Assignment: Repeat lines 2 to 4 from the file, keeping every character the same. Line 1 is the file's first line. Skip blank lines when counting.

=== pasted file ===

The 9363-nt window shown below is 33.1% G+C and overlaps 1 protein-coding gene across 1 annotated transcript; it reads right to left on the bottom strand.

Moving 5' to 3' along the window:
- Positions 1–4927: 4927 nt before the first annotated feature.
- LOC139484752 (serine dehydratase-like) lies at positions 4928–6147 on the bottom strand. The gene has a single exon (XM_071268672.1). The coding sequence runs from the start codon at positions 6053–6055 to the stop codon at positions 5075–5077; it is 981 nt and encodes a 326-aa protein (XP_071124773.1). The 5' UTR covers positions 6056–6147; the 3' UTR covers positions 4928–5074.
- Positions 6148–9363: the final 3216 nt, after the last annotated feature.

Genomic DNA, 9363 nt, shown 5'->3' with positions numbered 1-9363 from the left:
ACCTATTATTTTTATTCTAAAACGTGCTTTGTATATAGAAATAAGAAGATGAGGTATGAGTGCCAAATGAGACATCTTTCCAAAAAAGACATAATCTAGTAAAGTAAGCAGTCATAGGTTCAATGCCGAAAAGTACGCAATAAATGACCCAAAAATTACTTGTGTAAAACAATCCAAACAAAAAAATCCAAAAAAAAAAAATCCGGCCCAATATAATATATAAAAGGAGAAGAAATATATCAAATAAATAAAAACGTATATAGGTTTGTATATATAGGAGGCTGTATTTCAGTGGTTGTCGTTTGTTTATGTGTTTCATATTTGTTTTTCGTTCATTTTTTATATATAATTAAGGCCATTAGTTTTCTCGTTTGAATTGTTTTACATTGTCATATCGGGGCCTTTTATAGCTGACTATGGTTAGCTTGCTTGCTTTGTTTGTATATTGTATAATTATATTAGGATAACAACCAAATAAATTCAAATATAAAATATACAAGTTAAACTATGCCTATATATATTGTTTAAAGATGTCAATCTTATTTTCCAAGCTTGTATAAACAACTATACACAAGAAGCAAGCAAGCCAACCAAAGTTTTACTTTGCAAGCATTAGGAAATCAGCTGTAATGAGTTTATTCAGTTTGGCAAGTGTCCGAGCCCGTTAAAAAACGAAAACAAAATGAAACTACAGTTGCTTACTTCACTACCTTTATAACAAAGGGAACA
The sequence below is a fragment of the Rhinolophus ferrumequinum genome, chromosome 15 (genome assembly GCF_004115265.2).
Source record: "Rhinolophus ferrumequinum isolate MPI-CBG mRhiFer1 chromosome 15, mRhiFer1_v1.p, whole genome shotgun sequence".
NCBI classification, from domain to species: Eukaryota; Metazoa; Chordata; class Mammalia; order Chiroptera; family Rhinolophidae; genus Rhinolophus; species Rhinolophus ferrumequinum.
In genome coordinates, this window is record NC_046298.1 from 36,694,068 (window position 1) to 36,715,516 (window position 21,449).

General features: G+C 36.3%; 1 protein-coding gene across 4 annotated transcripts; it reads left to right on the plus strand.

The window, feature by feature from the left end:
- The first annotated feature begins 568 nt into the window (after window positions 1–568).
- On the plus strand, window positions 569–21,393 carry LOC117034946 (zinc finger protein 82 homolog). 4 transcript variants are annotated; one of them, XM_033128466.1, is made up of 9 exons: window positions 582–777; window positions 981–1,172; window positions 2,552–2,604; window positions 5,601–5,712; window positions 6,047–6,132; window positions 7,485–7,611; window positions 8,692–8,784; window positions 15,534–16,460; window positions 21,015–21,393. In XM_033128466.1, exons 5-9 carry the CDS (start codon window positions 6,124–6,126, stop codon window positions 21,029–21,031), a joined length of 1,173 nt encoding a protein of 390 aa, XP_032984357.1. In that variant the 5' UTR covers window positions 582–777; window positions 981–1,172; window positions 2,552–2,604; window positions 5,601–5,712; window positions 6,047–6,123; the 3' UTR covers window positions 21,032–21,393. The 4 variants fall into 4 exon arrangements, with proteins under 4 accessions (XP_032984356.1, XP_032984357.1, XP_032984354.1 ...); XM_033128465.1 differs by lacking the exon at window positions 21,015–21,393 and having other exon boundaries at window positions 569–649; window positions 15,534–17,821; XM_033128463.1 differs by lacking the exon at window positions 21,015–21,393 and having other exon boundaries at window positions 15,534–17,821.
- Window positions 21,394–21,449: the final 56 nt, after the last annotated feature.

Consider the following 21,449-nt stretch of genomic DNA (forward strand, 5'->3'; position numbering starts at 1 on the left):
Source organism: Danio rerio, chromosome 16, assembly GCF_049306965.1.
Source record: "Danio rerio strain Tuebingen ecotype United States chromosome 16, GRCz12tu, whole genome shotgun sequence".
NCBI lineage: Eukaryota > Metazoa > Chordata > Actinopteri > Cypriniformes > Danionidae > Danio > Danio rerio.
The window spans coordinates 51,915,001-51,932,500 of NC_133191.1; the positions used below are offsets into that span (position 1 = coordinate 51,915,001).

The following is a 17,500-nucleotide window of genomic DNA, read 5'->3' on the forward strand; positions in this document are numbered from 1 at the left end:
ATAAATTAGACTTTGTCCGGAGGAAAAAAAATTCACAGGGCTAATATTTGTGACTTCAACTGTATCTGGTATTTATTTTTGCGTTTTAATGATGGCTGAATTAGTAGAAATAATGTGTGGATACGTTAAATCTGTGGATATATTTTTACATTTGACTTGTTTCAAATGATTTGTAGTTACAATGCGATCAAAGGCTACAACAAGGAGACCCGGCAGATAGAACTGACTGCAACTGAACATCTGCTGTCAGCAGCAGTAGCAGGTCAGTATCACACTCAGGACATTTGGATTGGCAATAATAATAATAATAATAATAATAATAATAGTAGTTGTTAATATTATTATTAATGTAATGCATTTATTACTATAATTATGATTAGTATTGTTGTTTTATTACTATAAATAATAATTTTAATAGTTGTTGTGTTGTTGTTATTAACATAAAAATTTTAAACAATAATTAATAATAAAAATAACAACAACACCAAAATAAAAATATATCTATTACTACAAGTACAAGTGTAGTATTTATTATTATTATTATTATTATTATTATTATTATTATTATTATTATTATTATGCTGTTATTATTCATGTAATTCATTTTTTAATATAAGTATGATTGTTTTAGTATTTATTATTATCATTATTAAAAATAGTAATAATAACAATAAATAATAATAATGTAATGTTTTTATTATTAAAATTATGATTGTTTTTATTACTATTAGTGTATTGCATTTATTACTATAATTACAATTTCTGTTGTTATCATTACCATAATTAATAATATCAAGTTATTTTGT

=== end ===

Moving 5' to 3' along the window:
- Positions 1–4927: 4927 nt before the first annotated feature.
- LOC139484752 (serine dehydratase-like) lies at positions 4928–6147 on the bottom strand. The gene has a single exon (XM_071268672.1). The coding sequence runs from the start codon at positions 6053–6055 to the stop codon at positions 5075–5077; it is 981 nt and encodes a 326-aa protein (XP_071124773.1). The 5' UTR covers positions 6056–6147; the 3' UTR covers positions 4928–5074.